Once a Week (magazine)/Series 1/Volume 3/Last week (October 6, 1860)



Success at Ancona, a check before Capua; popular enthusiasm in the south of Italy, a more disciplined and orderly preparation for coming events in the north; the Austrians still in the Quadrilateral, and the French at Rome; Count Cavour and Joseph Garibaldi the rival chess-players, the Emperors of France and Austria watching the game with heavy stakes on the result; Italy, save the patrimony of Saint Peter, from the Savoyard frontier and the Mincio down to Reggio, clear of foreign soldiers; the King Lackland, late of the Two Sicilies, making a last stand, and the garrisons of Messina and Ancona still holding out; the continent of Europe wholly alive, and England only half-alive to the true meaning of passing events—such are a few of our Italian jottings for the Last Week.

What is to be the end of all this? Two principles are at work in the Italian Peninsula—which will triumph in the end?

On the one side is Garibaldi with his great heart—sick to death of diplomacy and priestcraft—indignant at the juggling partition of Italy completed under the auspices of Cavour; mindful of the past history of his country, and resolved to hazard everything upon his present throw; profoundly convinced that the policy now in favour at Turin means little more than the substitution of France for Austria as the dominant power in Italy; determined to try conclusions with the French at Rome, and with the Austrians in Venetia, as soon as he has given good account of the débris of the Neapolitan army; but hampered with difficulties which close round him the moment he pauses in his triumphal progress; an object of suspicion and distrust to all Continental Statesmen; pre-eminently a Revolutionary Chief, and the needful man if Italy is to be saved by revolution; the popular idol of his own country, and beloved and respected by the Liberal party not only in his own country, but throughout the civilised world.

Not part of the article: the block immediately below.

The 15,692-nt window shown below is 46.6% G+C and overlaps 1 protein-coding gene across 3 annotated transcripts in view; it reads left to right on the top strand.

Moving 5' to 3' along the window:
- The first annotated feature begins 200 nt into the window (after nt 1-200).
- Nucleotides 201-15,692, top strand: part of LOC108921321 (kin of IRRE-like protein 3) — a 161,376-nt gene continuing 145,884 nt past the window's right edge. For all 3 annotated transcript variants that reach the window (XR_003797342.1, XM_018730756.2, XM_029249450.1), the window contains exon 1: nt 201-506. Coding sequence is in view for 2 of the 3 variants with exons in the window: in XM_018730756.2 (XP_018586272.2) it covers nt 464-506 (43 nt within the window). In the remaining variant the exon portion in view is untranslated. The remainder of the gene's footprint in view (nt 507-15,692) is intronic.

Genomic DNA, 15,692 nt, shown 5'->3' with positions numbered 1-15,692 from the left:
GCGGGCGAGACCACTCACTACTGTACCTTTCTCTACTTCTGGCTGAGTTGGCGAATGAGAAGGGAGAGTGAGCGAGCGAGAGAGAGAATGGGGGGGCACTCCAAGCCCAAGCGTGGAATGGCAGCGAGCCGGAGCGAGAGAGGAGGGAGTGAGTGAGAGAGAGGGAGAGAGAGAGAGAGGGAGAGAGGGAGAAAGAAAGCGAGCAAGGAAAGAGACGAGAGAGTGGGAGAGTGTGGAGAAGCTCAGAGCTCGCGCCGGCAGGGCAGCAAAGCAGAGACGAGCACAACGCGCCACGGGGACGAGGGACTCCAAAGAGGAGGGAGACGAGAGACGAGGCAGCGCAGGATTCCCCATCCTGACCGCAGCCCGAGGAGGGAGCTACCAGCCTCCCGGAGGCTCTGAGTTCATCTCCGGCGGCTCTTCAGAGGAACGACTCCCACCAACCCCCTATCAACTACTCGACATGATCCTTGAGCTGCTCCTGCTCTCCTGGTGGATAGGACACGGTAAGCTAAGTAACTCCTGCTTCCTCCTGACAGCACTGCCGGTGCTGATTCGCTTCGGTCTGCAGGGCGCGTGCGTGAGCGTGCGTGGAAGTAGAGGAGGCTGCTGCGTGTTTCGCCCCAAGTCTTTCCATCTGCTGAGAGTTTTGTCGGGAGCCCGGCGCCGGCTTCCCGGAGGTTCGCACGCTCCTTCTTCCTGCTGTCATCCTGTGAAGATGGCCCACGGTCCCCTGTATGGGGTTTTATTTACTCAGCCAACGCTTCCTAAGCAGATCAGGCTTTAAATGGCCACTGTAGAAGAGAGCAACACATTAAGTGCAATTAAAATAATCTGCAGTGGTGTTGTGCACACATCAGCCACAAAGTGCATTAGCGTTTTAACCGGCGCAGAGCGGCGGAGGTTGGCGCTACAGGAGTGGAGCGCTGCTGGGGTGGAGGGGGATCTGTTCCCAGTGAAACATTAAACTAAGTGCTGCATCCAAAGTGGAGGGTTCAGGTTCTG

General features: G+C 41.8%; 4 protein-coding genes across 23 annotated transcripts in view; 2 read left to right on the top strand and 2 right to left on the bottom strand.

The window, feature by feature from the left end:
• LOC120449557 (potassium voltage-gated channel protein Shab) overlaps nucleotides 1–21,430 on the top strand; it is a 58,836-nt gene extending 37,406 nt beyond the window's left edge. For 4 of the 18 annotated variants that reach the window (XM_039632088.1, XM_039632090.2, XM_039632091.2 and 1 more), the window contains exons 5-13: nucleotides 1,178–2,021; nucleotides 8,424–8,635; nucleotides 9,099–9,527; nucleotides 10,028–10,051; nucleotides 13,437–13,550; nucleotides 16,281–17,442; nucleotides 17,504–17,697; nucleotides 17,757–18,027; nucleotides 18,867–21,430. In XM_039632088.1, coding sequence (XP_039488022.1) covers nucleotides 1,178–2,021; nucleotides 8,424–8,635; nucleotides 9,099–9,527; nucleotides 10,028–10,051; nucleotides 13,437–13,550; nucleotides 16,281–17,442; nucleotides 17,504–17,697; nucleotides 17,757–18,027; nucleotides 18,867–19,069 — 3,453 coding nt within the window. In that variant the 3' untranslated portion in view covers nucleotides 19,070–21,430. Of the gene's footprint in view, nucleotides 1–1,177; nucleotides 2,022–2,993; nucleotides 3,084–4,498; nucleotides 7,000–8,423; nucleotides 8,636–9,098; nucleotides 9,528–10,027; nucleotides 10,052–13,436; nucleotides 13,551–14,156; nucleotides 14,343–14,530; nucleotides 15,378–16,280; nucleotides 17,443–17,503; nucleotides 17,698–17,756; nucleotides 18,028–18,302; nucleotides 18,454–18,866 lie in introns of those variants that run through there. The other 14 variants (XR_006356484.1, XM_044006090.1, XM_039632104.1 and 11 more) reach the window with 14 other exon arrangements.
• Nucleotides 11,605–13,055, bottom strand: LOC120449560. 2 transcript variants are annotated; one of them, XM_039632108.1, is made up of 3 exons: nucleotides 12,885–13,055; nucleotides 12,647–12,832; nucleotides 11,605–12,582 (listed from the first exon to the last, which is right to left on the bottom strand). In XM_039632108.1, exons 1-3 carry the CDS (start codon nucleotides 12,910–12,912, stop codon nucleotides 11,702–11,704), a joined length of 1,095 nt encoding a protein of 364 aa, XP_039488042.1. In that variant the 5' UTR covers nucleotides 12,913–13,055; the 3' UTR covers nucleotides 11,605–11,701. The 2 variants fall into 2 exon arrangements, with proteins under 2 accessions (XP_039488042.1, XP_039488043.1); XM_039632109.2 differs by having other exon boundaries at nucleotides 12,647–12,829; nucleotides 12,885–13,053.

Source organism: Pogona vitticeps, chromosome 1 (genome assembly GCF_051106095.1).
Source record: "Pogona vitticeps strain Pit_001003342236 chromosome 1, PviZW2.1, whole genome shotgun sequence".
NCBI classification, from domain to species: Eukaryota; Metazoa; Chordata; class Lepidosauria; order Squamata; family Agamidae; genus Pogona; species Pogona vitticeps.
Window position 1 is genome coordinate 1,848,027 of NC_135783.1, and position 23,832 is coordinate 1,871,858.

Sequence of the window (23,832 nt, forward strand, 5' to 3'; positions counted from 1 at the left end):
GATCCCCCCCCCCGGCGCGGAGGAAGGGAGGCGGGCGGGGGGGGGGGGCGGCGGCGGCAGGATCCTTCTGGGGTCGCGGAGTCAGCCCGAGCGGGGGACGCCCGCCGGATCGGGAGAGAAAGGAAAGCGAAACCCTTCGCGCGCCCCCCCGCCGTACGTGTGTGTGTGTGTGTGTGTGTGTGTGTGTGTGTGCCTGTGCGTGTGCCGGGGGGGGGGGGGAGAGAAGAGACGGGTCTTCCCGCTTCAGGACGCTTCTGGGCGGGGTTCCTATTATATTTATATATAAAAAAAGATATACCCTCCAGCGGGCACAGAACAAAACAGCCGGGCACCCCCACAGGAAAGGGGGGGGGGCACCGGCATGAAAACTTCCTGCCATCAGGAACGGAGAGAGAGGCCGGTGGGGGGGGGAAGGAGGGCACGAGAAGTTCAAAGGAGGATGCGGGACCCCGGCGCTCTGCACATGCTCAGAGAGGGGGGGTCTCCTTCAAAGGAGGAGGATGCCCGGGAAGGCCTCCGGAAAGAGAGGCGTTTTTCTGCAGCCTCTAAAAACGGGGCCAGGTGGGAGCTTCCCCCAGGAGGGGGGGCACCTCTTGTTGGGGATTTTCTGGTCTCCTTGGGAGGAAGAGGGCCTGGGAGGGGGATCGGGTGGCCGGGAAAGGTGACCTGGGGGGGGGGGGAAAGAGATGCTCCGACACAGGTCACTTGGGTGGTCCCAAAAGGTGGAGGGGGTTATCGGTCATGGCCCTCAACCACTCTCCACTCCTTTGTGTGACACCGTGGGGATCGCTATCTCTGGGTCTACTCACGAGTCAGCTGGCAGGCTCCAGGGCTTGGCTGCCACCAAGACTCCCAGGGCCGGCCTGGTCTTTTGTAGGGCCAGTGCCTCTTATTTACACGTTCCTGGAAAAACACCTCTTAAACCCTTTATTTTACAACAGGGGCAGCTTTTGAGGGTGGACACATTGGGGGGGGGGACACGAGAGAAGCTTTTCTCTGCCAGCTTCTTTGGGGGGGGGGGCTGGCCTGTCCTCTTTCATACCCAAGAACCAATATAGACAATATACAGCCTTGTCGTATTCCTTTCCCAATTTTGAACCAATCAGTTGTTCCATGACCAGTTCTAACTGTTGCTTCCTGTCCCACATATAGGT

On the other hand we have Count Cavour who, no doubt, on his side also very honestly means the liberation of Italy from the grasp of the foreigner, but who pursues the object he has in view by very different paths from those in which Garibaldi is to be found. Cavour thought that the assistance of France to clear Lombardy from the Austrians was well purchased by the sacrifice of an Italian province. He bargained and sold away Savoy to France in return for Lombardy. He would not only not venture to attack the French troops in Rome, but he would put forth the armed power at his disposal to interpose between them and attack from the Italian side. He has actually taken the step of causing Umbria and the Marches to be occupied by Sardinian troops, and has dissipated Lamoricière’s mercenaries more with the view of warding off a collision between the French and the Garibaldians than with the idea of annexing the provinces named to his Sovereign’s dominions.